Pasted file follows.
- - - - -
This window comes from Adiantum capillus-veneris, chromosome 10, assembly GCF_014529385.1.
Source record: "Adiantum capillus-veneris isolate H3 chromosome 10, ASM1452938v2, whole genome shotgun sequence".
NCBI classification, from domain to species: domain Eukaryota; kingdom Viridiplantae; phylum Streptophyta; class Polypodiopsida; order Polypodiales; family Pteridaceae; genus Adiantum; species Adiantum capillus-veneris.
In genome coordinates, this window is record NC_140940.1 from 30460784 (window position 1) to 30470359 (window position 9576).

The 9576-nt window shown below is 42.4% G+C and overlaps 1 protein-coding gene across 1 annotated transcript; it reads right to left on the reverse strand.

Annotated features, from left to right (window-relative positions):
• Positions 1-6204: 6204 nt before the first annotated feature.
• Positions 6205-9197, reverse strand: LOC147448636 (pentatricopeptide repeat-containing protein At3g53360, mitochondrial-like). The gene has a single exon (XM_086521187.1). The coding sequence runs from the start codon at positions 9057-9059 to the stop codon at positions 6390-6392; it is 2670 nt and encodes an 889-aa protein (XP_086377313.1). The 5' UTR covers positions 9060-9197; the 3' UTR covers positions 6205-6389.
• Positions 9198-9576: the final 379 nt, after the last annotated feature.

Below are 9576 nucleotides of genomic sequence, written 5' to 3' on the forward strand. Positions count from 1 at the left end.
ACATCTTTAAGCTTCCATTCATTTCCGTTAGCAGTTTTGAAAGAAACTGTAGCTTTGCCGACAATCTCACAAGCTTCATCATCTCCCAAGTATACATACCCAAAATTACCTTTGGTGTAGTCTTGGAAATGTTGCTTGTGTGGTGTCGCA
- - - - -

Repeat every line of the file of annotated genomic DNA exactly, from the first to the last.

This window comes from Adiantum capillus-veneris, chromosome 10, assembly GCF_014529385.1.
Source record: "Adiantum capillus-veneris isolate H3 chromosome 10, ASM1452938v2, whole genome shotgun sequence".
NCBI classification, from domain to species: domain Eukaryota; kingdom Viridiplantae; phylum Streptophyta; class Polypodiopsida; order Polypodiales; family Pteridaceae; genus Adiantum; species Adiantum capillus-veneris.
In genome coordinates, this window is record NC_140940.1 from 30460784 (window position 1) to 30470359 (window position 9576).

The 9576-nt window shown below is 42.4% G+C and overlaps 1 protein-coding gene across 1 annotated transcript; it reads right to left on the reverse strand.

Annotated features, from left to right (window-relative positions):
• Positions 1-6204: 6204 nt before the first annotated feature.
• Positions 6205-9197, reverse strand: LOC147448636 (pentatricopeptide repeat-containing protein At3g53360, mitochondrial-like). The gene has a single exon (XM_086521187.1). The coding sequence runs from the start codon at positions 9057-9059 to the stop codon at positions 6390-6392; it is 2670 nt and encodes an 889-aa protein (XP_086377313.1). The 5' UTR covers positions 9060-9197; the 3' UTR covers positions 6205-6389.
• Positions 9198-9576: the final 379 nt, after the last annotated feature.

Below are 9576 nucleotides of genomic sequence, written 5' to 3' on the forward strand. Positions count from 1 at the left end.
ACATCTTTAAGCTTCCATTCATTTCCGTTAGCAGTTTTGAAAGAAACTGTAGCTTTGCCGACAATCTCACAAGCTTCATCATCTCCCAAGTATACATACCCAAAATTACCTTTGGTGTAGTCTTGGAAATGTTGCTTGTGTGGTGTCGCA